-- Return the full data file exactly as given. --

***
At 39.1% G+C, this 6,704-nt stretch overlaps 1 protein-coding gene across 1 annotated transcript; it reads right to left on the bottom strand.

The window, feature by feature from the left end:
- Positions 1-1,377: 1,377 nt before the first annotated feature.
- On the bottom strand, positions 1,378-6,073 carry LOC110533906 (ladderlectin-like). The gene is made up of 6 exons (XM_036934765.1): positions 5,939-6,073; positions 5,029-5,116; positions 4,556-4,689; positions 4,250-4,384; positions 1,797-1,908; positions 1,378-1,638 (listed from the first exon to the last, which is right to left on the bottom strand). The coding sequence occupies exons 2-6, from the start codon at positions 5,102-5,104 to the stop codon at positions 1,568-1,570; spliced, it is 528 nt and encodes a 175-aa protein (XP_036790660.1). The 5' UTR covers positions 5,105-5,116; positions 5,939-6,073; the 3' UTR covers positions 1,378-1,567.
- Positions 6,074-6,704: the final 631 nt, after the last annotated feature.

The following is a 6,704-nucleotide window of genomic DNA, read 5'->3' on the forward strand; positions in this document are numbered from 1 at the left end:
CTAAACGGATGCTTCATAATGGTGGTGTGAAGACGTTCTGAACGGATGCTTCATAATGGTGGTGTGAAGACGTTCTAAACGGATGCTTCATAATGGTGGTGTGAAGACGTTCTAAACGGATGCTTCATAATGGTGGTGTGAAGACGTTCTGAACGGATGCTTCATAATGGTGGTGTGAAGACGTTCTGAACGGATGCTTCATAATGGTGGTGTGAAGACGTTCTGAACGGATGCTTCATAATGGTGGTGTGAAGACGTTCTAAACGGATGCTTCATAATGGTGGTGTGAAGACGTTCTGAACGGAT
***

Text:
At 39.1% G+C, this 6,704-nt stretch overlaps 1 protein-coding gene across 1 annotated transcript; it reads right to left on the bottom strand.

The window, feature by feature from the left end:
- Positions 1-1,377: 1,377 nt before the first annotated feature.
- On the bottom strand, positions 1,378-6,073 carry LOC110533906 (ladderlectin-like). The gene is made up of 6 exons (XM_036934765.1): positions 5,939-6,073; positions 5,029-5,116; positions 4,556-4,689; positions 4,250-4,384; positions 1,797-1,908; positions 1,378-1,638 (listed from the first exon to the last, which is right to left on the bottom strand). The coding sequence occupies exons 2-6, from the start codon at positions 5,102-5,104 to the stop codon at positions 1,568-1,570; spliced, it is 528 nt and encodes a 175-aa protein (XP_036790660.1). The 5' UTR covers positions 5,105-5,116; positions 5,939-6,073; the 3' UTR covers positions 1,378-1,567.
- Positions 6,074-6,704: the final 631 nt, after the last annotated feature.

The following is a 6,704-nucleotide window of genomic DNA, read 5'->3' on the forward strand; positions in this document are numbered from 1 at the left end:
CTAAACGGATGCTTCATAATGGTGGTGTGAAGACGTTCTGAACGGATGCTTCATAATGGTGGTGTGAAGACGTTCTAAACGGATGCTTCATAATGGTGGTGTGAAGACGTTCTAAACGGATGCTTCATAATGGTGGTGTGAAGACGTTCTGAACGGATGCTTCATAATGGTGGTGTGAAGACGTTCTGAACGGATGCTTCATAATGGTGGTGTGAAGACGTTCTGAACGGATGCTTCATAATGGTGGTGTGAAGACGTTCTAAACGGATGCTTCATAATGGTGGTGTGAAGACGTTCTGAACGGAT